SNAP is publicly available at http://www.broad.mit.edu/mpg/snap, along with documentation. Users can specify a HapMap release and population. Query SNPs can be entered in a text box or uploaded as a text file. Optional SNP filters include: membership on genotyping arrays, and minimum r2 or maximum distance between query and proxy SNP. For each query SNP, SNAP returns all proxy SNPs (after applying filters), annotated by physical and genetic position, recombination rate, r2, D′ and nearby genes. The server can also generate association plots and graphical plots of proxies for a query SNP, or for a pair of SNPs.
We query two SNPs at chromosome 9p21 from recent GWAS: rs10757278, associated with coronary artery disease (Helgadottir et al., 2007; McPherson et al., 2007), and rs10811661, associated with type 2 diabetes (Saxena et al., 2007). In Figure 1, these two associated SNPs are plotted along with their proxies (based on HapMap CEU) as a function of genomic location, annotated by the recombination rate across the locus (light-blue line) and nearby genes CDKN2A and CDKN2B. On the y-axis, the pairwise r2 is given for each proxy SNP using color shading to indicate whether that SNP is in strong LD with rs10757278 (in red) or rs10811661 (in blue). The plot also highlights the ‘associated region’ (spanning 189 kb), defined by the contiguous region that contains all proxy SNPs with r2>0.1 to either query SNP. (The user can modify this r2 threshold.) A similar regional LD plot can be generated for a single query SNP. From Figure 1, we can conclude that there is absolutely no correlation between the two query SNPs (r2=0.000), which is explained by the recombination hotspot between them. In fact, there are no observed variants close to or in CDKN2A or CDKN2B with any appreciable LD to rs10811661 (blue). Thus, it remains to be seen whether the biological (causal) effect due to the association to type 2 diabetes at rs10811661 is related to the function of these two annotated genes or to another genomic element that is so far unannotated.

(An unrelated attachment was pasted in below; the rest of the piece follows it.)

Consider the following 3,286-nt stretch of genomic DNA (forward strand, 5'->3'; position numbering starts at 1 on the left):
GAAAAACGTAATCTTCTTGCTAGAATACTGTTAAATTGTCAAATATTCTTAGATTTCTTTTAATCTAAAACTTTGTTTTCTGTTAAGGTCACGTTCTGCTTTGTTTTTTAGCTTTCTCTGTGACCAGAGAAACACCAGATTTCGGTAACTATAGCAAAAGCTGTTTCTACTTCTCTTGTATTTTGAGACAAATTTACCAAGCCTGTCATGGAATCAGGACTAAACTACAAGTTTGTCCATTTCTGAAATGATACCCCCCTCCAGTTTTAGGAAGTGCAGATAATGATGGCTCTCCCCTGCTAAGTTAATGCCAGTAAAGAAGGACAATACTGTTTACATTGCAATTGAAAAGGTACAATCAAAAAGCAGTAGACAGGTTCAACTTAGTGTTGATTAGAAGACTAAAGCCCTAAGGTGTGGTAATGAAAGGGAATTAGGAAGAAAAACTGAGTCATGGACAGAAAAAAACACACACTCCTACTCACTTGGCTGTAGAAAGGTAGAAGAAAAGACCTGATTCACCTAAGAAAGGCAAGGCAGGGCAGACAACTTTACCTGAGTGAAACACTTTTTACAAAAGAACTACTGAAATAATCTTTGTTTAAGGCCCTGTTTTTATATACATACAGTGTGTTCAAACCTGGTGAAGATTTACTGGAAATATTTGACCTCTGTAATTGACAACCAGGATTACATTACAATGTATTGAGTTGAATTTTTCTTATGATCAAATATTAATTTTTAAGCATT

The authors thank Mark Daly, Caroline Fox, Kathy Lunetta, Richa Saxena and Christopher Newton-Cheh for feedback, and the developers of GeneCruiser.
Funding: NHLBI's Framingham Heart Study (N01-HC-25195 to A.D.J.); Intramural training program of the NHLBI (to A.D.J.); NHLBI CARe (Candidate Gene Association Resource) grant (N01-HC-65226 to R.E.H.).
Conflict of Interest: none declared.